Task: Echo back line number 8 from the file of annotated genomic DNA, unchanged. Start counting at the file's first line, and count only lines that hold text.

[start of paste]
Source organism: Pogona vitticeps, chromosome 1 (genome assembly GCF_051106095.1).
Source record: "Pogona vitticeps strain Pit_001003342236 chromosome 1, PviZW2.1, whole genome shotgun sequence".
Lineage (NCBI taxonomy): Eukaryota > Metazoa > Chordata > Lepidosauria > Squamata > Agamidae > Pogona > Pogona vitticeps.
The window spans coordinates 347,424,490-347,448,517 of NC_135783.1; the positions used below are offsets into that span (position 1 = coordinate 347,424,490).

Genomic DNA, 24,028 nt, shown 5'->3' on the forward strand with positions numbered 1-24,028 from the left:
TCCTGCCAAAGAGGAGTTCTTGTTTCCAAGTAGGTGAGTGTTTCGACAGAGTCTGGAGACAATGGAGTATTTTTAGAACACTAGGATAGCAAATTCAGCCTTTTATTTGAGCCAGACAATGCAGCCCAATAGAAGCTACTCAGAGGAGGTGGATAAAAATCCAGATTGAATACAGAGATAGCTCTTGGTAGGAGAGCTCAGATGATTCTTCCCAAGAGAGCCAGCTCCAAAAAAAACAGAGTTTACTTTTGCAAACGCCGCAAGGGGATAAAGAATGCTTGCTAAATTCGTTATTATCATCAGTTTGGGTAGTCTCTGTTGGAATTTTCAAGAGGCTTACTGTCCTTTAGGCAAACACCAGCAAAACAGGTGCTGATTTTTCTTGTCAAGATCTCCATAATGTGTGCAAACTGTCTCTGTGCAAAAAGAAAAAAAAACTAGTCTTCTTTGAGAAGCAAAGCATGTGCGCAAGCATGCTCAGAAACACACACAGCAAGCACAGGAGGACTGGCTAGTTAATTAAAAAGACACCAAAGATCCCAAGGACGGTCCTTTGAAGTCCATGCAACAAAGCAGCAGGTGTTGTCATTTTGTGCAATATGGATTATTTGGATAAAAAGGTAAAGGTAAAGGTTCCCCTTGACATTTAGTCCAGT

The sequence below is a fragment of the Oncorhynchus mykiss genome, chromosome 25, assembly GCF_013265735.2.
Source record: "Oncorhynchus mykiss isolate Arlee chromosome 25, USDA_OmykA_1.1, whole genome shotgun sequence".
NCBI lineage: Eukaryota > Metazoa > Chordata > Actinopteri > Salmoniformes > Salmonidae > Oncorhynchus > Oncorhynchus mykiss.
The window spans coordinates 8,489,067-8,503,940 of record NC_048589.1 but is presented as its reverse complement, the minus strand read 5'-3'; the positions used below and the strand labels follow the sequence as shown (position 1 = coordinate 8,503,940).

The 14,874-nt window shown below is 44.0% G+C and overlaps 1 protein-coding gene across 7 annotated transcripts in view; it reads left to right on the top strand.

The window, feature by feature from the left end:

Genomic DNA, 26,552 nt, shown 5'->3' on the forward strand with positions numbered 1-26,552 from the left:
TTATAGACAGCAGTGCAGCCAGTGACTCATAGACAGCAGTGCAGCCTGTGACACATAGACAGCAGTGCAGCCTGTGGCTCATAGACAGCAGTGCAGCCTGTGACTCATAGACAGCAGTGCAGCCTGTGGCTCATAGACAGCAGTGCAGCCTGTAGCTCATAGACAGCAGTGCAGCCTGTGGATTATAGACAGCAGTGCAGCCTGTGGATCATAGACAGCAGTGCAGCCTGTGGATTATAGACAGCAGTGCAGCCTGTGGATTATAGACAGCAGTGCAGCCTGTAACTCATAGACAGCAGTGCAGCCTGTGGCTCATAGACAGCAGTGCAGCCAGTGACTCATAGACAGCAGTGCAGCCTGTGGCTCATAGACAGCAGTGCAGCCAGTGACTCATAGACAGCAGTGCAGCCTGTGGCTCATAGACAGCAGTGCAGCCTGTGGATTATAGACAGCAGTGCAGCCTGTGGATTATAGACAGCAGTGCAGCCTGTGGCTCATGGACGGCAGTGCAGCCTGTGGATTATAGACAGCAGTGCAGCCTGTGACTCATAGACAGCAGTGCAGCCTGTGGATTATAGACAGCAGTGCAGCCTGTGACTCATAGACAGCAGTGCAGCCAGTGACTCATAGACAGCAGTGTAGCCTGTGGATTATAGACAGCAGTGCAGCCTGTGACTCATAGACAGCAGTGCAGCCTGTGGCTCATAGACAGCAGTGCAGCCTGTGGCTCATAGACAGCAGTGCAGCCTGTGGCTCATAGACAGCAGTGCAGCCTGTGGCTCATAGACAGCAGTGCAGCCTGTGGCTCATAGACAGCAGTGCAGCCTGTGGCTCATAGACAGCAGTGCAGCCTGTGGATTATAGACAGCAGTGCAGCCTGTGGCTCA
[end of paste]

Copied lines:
Source record: "Oncorhynchus mykiss isolate Arlee chromosome 25, USDA_OmykA_1.1, whole genome shotgun sequence".